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Meet Sarah, our Business Safety Advisor for Buxton, Derbyshire Dales and High Peak

Sarah joined Derbyshire Fire & Rescue Service (DFRS) in August, during a time of significant change due to Coronavirus. Now a month into the role, we catch up to talk all things Business Safety and joining DFRS.

What first attracted you to work for the Service?

I’ve always loved the Fire Service and have attended the previous open days with my family. I’ve also got working experience in fire safety and knowledge of Derbyshire, so the Business Safety Advisor role intrigued me. The variety of the role and the engagement with my local businesses and communities in Buxton, Derbyshire Dales and High Peak lead me to apply.

Were you involved in fire safety before joining DFRS?

Yes, in my role prior to joining the Service I managed health and safety compliance across 50+ large holiday properties all over the Peak District. It required me to have knowledge and training surrounding fire risk assessments and fire safety, an area I’ve always been interested to learn more about.

What was it like to join a new organisation during Covid-19

It’s actually allowed me more time to settle in quietly and gradually, to both a new role and a new organisation. I’ve had plenty of time to get to grips with the role and carry out training, as well as dig into the background of DFRS. There really is so much more to the Service, that the public don’t see, and it’s been really interesting to learn how everything operates.

What’s been useful is the opportunity to meet colleagues and clients gradually, rather than all at once, which may not have been the case had we not been restricted with social distancing.

Tell us a bit about the role of a Business Safety Advisor (BSA)

There are a number of aspects to the role, but to put it simply, the preventative side involves assisting businesses by offering fire safety advice; like where to find relevant partners or further resources, give guidance to ensure they’re compliant with the law and be their direct contact for all things fire safety.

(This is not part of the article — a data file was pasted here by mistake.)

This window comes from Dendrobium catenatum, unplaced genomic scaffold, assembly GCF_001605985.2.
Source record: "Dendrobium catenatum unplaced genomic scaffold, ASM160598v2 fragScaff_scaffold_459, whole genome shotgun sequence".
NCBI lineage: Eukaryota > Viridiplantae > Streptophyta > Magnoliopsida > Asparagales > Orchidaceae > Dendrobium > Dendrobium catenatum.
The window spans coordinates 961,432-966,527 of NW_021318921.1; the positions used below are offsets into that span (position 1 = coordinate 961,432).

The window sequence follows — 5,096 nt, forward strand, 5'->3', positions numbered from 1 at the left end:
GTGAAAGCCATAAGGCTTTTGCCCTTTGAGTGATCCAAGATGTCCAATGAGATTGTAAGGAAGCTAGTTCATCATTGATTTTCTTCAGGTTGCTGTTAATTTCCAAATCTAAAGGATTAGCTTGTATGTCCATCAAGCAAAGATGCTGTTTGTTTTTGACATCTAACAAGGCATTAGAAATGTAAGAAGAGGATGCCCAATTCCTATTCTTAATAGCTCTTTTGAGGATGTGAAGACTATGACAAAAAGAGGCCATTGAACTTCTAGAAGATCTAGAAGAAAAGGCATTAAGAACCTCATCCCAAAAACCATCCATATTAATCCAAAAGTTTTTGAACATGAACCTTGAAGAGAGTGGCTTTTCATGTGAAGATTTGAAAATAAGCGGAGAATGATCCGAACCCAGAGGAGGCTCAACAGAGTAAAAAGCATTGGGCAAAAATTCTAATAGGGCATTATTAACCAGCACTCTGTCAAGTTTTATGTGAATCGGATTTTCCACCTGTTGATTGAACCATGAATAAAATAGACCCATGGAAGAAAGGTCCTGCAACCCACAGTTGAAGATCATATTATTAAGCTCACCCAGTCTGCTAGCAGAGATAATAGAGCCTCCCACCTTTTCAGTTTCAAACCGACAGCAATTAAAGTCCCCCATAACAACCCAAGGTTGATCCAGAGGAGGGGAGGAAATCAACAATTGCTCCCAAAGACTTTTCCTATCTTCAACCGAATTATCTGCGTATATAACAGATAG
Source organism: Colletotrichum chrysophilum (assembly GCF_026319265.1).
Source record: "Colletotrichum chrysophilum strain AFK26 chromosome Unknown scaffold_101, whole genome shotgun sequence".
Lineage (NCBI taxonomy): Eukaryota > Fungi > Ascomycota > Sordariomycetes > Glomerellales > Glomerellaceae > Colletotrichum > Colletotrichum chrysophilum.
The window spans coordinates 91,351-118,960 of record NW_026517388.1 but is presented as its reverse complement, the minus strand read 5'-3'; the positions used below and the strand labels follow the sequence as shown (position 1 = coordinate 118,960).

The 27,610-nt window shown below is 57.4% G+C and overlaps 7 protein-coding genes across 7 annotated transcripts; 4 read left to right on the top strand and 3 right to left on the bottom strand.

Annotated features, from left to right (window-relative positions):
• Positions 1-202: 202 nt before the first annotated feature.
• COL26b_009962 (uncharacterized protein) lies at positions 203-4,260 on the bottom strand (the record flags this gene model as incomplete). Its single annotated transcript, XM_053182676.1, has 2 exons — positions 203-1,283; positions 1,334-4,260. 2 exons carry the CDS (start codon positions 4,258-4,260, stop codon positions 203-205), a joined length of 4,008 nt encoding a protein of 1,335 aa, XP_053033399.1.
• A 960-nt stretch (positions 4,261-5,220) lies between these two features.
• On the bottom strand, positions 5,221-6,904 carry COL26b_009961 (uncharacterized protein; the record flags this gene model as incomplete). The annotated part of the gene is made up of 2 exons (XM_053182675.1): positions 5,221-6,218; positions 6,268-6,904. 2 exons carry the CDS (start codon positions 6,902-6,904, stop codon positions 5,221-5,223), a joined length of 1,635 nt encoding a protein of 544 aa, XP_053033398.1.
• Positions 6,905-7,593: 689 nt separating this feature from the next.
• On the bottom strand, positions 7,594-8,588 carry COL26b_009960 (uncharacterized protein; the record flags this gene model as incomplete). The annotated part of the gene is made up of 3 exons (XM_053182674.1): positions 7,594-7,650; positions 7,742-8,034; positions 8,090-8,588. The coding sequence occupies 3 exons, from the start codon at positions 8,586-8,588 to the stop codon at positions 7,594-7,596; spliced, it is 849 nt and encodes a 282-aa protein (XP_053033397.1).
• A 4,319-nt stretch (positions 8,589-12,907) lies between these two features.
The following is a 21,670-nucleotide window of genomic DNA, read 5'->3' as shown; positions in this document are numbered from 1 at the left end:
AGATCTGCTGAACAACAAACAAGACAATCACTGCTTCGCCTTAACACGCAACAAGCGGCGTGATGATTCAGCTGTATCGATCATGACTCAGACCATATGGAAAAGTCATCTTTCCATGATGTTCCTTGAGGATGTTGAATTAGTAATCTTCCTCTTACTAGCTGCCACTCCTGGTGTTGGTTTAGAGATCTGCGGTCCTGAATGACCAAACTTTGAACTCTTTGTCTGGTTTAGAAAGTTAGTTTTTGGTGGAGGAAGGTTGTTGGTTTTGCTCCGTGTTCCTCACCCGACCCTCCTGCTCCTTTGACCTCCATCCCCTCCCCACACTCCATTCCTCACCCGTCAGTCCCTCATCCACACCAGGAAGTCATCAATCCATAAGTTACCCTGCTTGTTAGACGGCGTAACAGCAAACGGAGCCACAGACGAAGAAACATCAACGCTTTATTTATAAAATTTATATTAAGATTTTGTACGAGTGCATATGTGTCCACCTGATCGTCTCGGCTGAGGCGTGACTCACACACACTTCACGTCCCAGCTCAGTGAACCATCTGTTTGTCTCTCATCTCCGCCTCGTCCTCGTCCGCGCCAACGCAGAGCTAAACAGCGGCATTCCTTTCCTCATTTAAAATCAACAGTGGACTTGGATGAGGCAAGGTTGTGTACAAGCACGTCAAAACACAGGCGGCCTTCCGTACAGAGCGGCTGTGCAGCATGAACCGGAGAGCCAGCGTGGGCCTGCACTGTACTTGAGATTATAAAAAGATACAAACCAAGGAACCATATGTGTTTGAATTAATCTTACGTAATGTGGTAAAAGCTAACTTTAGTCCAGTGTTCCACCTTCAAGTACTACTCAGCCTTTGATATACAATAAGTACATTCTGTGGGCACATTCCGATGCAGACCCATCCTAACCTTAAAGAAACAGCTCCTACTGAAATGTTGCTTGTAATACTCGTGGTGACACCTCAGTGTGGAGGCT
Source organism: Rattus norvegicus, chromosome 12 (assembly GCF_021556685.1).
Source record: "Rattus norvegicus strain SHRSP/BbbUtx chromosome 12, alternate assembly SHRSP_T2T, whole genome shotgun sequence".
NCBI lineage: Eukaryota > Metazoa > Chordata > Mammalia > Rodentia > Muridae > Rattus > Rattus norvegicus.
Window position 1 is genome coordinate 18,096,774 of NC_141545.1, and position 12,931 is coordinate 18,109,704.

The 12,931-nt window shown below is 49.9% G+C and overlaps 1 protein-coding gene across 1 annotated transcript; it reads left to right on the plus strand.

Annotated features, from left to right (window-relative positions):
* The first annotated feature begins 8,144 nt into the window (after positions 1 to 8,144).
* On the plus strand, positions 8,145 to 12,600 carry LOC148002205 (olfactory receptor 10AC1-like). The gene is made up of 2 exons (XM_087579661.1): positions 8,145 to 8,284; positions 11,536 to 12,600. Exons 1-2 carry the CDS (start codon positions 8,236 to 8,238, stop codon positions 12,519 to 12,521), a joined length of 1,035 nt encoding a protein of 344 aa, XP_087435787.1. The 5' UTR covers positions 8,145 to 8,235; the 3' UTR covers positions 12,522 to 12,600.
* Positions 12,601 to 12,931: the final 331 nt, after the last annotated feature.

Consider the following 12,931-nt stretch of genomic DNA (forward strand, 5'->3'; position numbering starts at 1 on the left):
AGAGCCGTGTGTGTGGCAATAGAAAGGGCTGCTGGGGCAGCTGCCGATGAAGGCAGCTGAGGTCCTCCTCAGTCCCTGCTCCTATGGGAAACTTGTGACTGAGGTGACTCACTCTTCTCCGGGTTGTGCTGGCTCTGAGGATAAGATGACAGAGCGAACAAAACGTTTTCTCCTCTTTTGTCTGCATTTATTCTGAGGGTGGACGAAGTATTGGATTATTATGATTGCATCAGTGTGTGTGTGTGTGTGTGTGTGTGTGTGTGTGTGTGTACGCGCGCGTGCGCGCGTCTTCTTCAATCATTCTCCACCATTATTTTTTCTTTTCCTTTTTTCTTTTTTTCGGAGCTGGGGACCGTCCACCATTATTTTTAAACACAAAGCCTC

We will also actively search for low risk premises to offer businesses safety advice to, as well as joining our fire crews on pre-booked visits within the community to deliver risk reduction presentations and activities.

The other side of the role is to check and monitor unwanted fire signals, to deal with complaints and review licensing applications.

There are more than 30,000 businesses in my region, keeping the role interesting as every job is different. It gives me the opportunity to apply my knowledge to the varied aspects of the role.

Describe a typical day as a BSA

My day starts with a check of our daily incident reports, this will flag any premises I might need to contact following an incident, as well as checking my inbox and our system for any jobs raised.

As I’m still new to the role, between jobs I’ll be carrying out training, meeting crews and colleagues in other departments as I continue to learn the ins and outs of the Service.

Training is carried out with one of the other BSAs, Natalia, as we get ready to complete our Level 3 Fire Safety Training towards the end of September.

Until then I’m working through internal training packages, going over fire protection information and getting used to the campaign materials we have to utilise.

You can keep up to date with all the work carried out by our Business Safety team, by following @DFRSFireSafety on Twitter

sarah posing outside staveley community fire station